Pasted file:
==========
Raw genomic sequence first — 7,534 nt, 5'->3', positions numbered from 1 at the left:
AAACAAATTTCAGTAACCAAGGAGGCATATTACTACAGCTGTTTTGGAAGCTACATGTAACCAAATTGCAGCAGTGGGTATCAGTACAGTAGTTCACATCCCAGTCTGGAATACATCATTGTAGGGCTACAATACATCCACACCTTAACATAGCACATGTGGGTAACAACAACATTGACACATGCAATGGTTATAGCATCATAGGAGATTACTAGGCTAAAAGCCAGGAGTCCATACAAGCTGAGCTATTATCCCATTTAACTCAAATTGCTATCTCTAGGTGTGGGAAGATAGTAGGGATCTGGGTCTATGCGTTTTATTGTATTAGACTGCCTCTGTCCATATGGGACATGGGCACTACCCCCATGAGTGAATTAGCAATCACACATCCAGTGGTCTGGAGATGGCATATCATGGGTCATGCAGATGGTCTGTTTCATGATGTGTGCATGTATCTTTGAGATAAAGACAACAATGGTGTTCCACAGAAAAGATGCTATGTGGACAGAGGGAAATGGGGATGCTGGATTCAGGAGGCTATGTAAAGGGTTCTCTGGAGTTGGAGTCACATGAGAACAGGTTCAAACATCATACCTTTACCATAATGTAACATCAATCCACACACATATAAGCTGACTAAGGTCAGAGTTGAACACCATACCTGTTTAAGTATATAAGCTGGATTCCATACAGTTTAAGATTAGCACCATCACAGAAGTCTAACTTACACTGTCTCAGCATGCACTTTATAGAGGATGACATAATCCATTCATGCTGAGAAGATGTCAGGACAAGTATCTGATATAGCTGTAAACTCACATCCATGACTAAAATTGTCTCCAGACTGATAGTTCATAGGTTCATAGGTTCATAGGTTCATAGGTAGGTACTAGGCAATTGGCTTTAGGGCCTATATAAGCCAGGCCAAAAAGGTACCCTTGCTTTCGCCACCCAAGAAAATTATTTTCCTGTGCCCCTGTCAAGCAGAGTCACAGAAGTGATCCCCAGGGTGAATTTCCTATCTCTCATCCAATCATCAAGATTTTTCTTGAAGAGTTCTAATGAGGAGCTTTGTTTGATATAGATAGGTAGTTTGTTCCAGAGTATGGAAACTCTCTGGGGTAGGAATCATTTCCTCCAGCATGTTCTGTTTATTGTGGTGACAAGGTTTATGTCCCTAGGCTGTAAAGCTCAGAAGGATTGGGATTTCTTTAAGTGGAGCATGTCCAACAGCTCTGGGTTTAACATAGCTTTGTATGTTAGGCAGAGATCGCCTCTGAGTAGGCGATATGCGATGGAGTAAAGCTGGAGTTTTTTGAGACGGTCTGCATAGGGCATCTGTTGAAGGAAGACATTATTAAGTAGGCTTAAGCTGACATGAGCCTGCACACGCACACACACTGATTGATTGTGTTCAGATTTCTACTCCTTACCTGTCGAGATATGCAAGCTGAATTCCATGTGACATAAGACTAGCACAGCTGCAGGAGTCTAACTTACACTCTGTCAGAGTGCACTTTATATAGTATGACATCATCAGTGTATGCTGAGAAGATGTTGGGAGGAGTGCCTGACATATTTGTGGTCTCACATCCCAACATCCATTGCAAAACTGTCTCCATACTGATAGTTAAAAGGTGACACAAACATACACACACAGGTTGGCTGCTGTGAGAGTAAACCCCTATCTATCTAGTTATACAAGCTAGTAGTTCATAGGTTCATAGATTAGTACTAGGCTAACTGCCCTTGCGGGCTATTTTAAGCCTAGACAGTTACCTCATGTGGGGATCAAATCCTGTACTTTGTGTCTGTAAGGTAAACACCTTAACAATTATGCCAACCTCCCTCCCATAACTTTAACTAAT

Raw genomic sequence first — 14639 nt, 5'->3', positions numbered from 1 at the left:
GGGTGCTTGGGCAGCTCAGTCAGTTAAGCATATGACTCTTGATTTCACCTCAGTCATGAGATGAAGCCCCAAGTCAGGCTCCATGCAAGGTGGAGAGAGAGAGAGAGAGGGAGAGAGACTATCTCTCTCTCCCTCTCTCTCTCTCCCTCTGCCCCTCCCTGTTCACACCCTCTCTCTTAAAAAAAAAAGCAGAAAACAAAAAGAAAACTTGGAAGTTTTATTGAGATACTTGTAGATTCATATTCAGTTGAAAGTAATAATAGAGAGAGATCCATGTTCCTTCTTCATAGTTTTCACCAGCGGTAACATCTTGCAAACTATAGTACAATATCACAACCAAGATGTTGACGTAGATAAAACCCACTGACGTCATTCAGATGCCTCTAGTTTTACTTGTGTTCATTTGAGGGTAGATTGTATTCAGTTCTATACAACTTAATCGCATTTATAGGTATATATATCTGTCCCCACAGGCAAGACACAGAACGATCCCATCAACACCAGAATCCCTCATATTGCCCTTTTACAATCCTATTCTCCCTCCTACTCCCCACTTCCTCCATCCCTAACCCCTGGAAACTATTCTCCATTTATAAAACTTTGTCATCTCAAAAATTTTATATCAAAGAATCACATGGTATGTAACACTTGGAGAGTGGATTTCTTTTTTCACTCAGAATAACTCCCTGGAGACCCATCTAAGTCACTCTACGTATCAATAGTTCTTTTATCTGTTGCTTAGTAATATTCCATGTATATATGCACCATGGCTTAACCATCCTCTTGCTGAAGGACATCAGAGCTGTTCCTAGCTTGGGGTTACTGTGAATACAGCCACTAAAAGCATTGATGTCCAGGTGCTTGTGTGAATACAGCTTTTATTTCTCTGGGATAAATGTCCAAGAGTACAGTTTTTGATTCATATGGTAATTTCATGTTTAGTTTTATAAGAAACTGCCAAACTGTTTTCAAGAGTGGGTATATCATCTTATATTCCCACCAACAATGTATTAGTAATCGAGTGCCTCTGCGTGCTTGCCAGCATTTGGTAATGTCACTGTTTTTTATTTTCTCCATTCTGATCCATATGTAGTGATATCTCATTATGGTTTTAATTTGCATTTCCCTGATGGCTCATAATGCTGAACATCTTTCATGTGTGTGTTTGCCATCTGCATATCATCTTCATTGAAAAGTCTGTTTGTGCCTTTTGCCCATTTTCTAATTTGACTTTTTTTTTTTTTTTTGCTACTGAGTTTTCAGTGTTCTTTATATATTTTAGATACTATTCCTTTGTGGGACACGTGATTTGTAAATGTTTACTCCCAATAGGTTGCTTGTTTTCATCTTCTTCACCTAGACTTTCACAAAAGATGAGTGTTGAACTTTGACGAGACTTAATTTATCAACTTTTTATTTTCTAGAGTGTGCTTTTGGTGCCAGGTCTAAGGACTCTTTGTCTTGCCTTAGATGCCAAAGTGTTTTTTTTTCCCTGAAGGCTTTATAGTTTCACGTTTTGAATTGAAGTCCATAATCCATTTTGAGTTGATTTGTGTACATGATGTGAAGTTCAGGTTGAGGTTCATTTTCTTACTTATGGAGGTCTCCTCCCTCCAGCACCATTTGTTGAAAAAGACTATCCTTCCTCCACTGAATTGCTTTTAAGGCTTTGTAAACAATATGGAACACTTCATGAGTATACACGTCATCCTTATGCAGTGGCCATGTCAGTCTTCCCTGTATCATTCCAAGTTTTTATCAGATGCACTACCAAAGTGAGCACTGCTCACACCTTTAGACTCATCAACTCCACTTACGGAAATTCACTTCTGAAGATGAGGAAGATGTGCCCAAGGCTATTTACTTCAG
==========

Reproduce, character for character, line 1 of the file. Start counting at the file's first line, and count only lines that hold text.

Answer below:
Raw genomic sequence first — 7,534 nt, 5'->3', positions numbered from 1 at the left: